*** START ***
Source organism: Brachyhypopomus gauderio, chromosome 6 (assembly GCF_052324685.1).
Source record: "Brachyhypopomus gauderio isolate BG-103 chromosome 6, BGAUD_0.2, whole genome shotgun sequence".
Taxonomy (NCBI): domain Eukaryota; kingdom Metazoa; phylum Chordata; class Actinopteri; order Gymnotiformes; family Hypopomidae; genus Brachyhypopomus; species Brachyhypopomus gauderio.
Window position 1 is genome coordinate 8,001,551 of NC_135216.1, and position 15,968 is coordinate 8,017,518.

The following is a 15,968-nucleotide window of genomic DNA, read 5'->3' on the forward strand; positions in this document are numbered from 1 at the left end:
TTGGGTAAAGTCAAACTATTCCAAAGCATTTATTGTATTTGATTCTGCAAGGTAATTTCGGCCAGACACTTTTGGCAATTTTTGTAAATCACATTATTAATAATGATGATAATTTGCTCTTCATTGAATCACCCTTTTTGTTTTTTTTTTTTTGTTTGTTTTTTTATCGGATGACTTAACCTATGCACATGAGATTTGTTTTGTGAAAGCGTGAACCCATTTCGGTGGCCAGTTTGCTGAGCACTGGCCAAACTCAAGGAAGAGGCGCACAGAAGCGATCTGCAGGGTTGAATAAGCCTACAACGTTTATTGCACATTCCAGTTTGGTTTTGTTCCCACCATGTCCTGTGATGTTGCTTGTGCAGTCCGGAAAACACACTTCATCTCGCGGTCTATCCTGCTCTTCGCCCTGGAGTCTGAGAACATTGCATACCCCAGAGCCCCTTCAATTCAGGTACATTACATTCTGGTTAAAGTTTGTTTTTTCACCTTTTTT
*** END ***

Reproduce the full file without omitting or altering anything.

Source organism: Brachyhypopomus gauderio, chromosome 6 (assembly GCF_052324685.1).
Source record: "Brachyhypopomus gauderio isolate BG-103 chromosome 6, BGAUD_0.2, whole genome shotgun sequence".
Taxonomy (NCBI): domain Eukaryota; kingdom Metazoa; phylum Chordata; class Actinopteri; order Gymnotiformes; family Hypopomidae; genus Brachyhypopomus; species Brachyhypopomus gauderio.
Window position 1 is genome coordinate 8,001,551 of NC_135216.1, and position 15,968 is coordinate 8,017,518.

The following is a 15,968-nucleotide window of genomic DNA, read 5'->3' on the forward strand; positions in this document are numbered from 1 at the left end:
TTGGGTAAAGTCAAACTATTCCAAAGCATTTATTGTATTTGATTCTGCAAGGTAATTTCGGCCAGACACTTTTGGCAATTTTTGTAAATCACATTATTAATAATGATGATAATTTGCTCTTCATTGAATCACCCTTTTTGTTTTTTTTTTTTTGTTTGTTTTTTTATCGGATGACTTAACCTATGCACATGAGATTTGTTTTGTGAAAGCGTGAACCCATTTCGGTGGCCAGTTTGCTGAGCACTGGCCAAACTCAAGGAAGAGGCGCACAGAAGCGATCTGCAGGGTTGAATAAGCCTACAACGTTTATTGCACATTCCAGTTTGGTTTTGTTCCCACCATGTCCTGTGATGTTGCTTGTGCAGTCCGGAAAACACACTTCATCTCGCGGTCTATCCTGCTCTTCGCCCTGGAGTCTGAGAACATTGCATACCCCAGAGCCCCTTCAATTCAGGTACATTACATTCTGGTTAAAGTTTGTTTTTTCACCTTTTTT